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The Effects of Changing the Carbon Cycle

The carbon cycle is made up many of the Earth’s systems that absorb and release carbon. The rate at which land and the ocean can sequester carbon will continue to keep pace with rising atmospheric carbon dioxide emissions.

Climate change is having an impact on the carbon cycle, which in turn further changes the climate, creating a vicious cycle.

While the key processes that drive flows of carbon are largely known, uncertainties remain, particularly in the magnitude of change.

The Carbon cycle

Carbon is the chemical backbone to all life on Earth. It is a key ingredient in the food that sustains us, and provides a major source of the energy to fuel our global economy.

The carbon cycle is important as it maintains a stable and balanced climate by constantly recycling carbon atoms.

On Earth, carbon is constantly exchanged between a variety of global processes and reservoirs such as the atmosphere, the ocean, terrestrial plant biomass and soil.

Soil is a vital carbon storehouse. It has the ability to sequester carbon dioxide out of the atmosphere. Due to the vast scale of soil on Earth, it could be the key to balancing our climate, replenish our fresh water supplies and feed the world.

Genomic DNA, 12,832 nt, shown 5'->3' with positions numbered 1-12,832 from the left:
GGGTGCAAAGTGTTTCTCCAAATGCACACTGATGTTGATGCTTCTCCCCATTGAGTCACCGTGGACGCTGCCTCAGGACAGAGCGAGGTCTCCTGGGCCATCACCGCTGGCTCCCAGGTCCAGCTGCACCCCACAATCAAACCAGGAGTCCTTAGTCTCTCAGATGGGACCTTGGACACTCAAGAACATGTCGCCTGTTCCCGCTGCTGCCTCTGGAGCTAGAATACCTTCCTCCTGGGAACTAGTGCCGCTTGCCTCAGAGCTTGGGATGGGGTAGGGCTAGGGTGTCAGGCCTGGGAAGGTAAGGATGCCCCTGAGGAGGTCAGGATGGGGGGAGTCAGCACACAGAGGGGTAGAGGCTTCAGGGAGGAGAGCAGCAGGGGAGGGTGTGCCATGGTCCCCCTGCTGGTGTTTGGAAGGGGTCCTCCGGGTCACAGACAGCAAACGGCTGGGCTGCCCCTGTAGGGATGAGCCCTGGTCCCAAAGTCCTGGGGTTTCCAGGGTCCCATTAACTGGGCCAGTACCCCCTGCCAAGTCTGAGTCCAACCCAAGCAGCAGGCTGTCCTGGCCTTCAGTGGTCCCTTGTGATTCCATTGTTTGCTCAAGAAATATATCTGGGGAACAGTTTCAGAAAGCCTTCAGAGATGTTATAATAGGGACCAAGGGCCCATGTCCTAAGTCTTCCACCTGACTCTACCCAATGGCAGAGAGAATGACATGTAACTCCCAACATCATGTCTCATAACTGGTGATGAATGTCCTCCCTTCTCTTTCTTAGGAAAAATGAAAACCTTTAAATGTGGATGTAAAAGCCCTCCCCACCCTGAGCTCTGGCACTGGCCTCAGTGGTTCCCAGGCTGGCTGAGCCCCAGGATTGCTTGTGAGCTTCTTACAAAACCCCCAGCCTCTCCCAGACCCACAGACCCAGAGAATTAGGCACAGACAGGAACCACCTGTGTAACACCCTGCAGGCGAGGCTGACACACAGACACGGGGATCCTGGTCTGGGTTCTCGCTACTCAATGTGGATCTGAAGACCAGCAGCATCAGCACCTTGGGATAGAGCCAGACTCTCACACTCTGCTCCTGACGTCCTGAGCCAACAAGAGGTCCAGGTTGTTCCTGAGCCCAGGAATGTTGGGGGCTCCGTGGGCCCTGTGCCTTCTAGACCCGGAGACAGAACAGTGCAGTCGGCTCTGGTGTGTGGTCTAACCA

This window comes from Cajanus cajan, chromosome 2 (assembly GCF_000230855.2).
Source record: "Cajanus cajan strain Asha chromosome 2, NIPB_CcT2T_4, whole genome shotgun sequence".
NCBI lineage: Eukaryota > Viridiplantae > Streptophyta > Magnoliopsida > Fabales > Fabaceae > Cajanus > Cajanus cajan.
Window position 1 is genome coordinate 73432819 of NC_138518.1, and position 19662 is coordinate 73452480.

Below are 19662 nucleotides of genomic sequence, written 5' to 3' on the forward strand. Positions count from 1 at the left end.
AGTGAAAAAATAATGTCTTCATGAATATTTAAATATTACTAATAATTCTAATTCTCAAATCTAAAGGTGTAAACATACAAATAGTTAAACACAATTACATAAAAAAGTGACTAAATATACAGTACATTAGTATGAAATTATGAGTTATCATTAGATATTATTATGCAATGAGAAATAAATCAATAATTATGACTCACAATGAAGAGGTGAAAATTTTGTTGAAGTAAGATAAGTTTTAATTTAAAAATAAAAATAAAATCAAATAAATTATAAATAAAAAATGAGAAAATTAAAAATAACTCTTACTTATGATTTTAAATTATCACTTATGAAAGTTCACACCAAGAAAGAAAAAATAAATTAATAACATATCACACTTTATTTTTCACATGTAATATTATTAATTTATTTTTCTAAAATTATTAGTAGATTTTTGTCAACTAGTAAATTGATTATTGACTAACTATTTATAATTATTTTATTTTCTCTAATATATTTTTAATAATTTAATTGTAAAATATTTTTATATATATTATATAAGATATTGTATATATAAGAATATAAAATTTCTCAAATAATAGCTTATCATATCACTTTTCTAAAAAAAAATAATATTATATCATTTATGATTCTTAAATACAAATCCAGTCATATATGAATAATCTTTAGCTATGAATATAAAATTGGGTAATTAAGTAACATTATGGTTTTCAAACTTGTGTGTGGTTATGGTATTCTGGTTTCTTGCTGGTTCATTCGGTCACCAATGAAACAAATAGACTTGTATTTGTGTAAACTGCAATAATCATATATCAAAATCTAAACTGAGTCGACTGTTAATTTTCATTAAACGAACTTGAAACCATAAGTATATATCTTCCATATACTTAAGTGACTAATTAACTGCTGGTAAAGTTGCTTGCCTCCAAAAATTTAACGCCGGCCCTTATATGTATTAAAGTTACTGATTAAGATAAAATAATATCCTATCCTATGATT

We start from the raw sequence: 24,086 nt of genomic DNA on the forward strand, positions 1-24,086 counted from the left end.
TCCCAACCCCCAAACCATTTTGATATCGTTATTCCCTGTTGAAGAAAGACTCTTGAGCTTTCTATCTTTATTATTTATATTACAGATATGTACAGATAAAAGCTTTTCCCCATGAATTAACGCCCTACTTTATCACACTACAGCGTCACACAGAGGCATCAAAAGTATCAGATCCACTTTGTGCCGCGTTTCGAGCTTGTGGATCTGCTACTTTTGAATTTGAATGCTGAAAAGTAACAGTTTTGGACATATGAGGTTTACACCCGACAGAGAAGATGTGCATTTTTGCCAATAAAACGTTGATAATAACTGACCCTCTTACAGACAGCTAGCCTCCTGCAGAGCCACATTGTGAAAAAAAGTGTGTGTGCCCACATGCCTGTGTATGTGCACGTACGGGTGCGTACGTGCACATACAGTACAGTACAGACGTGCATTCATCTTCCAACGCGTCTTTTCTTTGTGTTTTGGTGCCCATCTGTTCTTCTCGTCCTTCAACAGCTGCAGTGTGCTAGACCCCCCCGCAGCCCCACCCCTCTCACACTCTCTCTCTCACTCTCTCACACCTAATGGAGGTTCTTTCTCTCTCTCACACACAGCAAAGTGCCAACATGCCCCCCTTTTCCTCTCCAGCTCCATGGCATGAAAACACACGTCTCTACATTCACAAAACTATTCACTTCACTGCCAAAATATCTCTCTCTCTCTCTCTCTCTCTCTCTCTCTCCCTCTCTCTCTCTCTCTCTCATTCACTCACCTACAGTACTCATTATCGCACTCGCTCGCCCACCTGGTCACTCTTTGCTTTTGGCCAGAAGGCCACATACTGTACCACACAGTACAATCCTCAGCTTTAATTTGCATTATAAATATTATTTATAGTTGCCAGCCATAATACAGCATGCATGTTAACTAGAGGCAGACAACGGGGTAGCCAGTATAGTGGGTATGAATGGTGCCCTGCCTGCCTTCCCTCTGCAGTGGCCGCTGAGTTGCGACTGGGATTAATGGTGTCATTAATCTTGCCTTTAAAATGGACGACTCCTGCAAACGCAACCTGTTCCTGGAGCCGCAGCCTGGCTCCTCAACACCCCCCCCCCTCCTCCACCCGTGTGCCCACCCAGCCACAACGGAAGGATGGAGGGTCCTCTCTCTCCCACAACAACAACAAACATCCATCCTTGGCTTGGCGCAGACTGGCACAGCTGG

The importance of soil carbon sequestration

The amount of carbon stored in soil represents the largest portion of carbon found in terrestrial ecosystems on the planet. The total carbon in terrestrial ecosystems is approximately 3170 gigatons, whereby 80% is found in soil.

Soil carbon sequestration is a long-term process in which carbon dioxide (CO2) is removed from the atmosphere and stored in the soil carbon pool through photosynthesis in plants. This carbon absorption drives plant growth and rich topsoil. Besides the improvement to soil health and biodiversity, this sequestration can increase climate resilience against both droughts and heavy rainfall.

The fate of the carbon cycle

As we have discussed in this blog, soil has the ability to absorb carbon dioxide from the atmosphere and so is something we should care for. The combined effects of environmental impacts from soil and land-use changes in human history will impact ecosystems, society, and our ability to mitigate climate change.

With a growing population and competition for resources, the agricultural sector has become one of the top industries of concern in leading unsustainable practices. If soils are managed poorly, soil carbon can be released into the atmosphere in the form of CO2 , having widespread impacts on the carbon cycle.

Understanding the processes of soil carbon storage through research is a priority to enable better projections of future atmospheric CO2 concentrations and associated temperatures changes.

Perhaps the solution is right below our feet?

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